Joe Martin, director of Strategy and Planning for R&R Partners, acknowledged that the time has come to invest in “destination internationalization.” “The LVCVA has done a tremendous job cultivating international demand and growing that segment of the visitation, the idea of creating a more welcoming experience for visitors from all over the globe not only makes sense, it has become imperative. For a destination as world-renowned and as reliant on tourism as Las Vegas, our goal as a community should be to enhance the visitor experience in everything we do.”

Steve Hill, executive director of the Governor’s Office of Economic Development, warmly introduced Dag Reckhorn from Faraday Future. After the premiere of its concept car at CES and selecting North Las Vegas for a $1 billion plant investment, Future Faraday (FF − as its VP of global manufacturing shared with us) embodied the Future. Forward. theme of today. Additionally, Reckhorn pledged $6 million over six years to local K−12 schools, which roused the audience into a round of energetic applause. Future, indeed!

The final speaker of the morning was MGM Resorts International chairman Jim Murren, who stated that his comments would be a “celebration of Las Vegas.” He mentioned that few cities can host world-class events … at the same time like Las Vegas and challenged all sectors to unite around public education. He appealed to the audience about convention business, as well as the proposed light rail: “We need to provide multiple efficient points of travel.” Murren closed with calling Las Vegas a resilient, giving, sustainable city − the “Entertainment Capitol of the World.”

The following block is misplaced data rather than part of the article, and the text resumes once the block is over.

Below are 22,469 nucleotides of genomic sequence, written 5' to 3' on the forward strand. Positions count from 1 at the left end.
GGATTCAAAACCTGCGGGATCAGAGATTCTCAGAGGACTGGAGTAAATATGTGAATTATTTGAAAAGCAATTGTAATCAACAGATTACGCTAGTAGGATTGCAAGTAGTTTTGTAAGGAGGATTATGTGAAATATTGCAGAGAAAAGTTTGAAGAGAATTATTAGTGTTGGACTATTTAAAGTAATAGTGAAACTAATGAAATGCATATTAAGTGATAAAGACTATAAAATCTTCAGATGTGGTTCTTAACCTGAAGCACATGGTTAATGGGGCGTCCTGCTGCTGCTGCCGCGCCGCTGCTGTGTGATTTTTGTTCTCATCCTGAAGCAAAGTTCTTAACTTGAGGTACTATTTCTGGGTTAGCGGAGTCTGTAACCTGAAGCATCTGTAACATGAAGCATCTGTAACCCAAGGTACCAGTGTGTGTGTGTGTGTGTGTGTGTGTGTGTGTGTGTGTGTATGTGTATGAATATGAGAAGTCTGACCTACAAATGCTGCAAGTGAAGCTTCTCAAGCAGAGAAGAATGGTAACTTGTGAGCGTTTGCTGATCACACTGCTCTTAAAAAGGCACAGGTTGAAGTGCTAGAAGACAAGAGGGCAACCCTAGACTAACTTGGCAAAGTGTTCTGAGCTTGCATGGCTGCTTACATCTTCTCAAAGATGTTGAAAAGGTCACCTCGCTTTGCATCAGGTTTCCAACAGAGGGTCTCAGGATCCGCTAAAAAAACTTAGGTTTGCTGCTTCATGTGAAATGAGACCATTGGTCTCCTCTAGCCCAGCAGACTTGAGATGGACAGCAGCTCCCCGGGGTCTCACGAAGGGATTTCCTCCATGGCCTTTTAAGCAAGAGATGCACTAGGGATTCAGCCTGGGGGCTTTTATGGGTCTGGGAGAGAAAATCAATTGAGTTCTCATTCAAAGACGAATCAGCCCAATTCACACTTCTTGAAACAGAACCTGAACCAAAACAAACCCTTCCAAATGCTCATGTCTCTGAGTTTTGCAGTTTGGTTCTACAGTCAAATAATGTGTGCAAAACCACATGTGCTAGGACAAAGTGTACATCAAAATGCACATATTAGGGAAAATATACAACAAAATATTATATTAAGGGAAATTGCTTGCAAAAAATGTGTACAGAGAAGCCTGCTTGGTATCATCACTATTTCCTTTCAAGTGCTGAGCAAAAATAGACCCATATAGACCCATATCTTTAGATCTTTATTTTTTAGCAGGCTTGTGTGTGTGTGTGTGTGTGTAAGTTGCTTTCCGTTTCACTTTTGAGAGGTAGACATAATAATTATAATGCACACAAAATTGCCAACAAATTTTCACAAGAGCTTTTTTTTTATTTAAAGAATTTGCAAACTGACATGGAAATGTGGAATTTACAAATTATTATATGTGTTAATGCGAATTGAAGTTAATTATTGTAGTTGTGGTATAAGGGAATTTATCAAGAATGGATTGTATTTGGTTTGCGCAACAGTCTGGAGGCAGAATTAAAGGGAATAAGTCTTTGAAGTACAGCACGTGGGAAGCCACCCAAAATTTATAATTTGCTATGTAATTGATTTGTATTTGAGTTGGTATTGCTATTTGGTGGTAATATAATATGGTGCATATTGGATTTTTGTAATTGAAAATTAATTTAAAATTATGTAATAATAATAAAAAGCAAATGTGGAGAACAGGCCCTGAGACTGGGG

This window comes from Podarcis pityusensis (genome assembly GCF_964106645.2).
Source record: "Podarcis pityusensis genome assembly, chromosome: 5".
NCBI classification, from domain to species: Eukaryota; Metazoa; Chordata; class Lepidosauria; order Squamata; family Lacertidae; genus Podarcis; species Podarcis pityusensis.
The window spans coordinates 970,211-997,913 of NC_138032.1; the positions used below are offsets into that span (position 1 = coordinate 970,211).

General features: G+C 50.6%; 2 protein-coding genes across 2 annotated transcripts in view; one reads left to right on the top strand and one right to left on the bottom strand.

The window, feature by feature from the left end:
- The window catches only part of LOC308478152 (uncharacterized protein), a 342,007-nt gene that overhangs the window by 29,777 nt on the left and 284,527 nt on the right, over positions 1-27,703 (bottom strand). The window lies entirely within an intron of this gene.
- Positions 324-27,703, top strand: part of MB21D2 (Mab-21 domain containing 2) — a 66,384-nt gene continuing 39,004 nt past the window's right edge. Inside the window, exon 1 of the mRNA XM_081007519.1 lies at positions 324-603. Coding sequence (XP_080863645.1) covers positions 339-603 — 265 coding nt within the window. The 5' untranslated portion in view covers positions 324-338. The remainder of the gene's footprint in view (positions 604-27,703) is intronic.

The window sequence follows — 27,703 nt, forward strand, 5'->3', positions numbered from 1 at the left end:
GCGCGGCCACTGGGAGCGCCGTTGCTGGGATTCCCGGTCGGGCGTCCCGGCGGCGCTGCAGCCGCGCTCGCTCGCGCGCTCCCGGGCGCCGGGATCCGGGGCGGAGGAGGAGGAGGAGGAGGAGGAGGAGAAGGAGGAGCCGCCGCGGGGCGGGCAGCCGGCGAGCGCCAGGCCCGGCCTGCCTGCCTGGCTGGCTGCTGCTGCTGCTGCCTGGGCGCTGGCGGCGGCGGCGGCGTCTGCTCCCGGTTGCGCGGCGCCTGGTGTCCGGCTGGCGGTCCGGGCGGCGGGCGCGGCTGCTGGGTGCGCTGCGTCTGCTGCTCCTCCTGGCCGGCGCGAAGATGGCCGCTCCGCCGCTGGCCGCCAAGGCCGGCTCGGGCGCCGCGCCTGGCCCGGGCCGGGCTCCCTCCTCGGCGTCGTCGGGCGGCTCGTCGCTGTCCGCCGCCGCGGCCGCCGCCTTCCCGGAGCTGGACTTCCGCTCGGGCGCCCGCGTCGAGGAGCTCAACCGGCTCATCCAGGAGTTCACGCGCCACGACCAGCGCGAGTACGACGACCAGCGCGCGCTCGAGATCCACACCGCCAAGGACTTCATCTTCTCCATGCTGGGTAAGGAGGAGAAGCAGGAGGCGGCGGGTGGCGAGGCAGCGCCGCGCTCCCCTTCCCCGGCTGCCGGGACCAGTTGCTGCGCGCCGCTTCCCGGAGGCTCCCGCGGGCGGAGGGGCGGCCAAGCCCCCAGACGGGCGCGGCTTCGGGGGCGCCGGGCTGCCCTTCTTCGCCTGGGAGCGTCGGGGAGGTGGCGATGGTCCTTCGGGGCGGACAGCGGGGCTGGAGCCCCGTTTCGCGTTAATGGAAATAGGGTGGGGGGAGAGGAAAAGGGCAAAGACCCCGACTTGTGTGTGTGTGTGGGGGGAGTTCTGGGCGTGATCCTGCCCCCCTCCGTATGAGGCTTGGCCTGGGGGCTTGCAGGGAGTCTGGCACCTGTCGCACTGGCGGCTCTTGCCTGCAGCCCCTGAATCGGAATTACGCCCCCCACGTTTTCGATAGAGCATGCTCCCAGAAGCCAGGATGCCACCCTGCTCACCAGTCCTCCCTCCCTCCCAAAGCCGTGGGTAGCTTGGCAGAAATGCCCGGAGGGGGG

The Metro Chamber of Commerce gave us a preview into the future of our city, and as we’ve moved from economic recovery to economic development, I can see how we are indeed on a path to Future. Forward. In a city known for hospitality, service and dynamic energy, it is perhaps moving forward that we do best.

Super Bowl Ads


Doritos Ultrasound − Really fun and baked with truth, although actual Doritos are not baked with truth. They are baked with a lot of stuff that really isn’t that good for you. I love everything about this ad though. The dad who gets to play with his kid while the kid is still in the womb. The fact that they probably eat a lot of Doritos so the kid has already had a taste because Doritos are in the blood, man. So, I really do believe he knows what he is going after when he reaches for the Doritos. Doritos are the motivation for life itself in this ad, which involves the great ending that I didn’t see coming. Big laughs all around and a simple concept that comes across even if you can barely hear it with all the people crying about how bad Cam looks.

T-Mobile Restricted Bling − I was not a Drake fan, but he’s wonderful in this ad. His enthusiasm for the insane changing to his cellphone video is fantastic. And the ad gets the message across about the benefits of signing with T-Mobile in the best way possible − by bagging on the other guys in a super fun way. This was one of my favorites because we all are very familiar with the song and with Drake. I love that they play him against the rapper cast as a total sell out here. And with a performer who has the street cred of Drake, this makes for really good times and it was very unexpected. That is how sad I am. I used the words street cred. YO!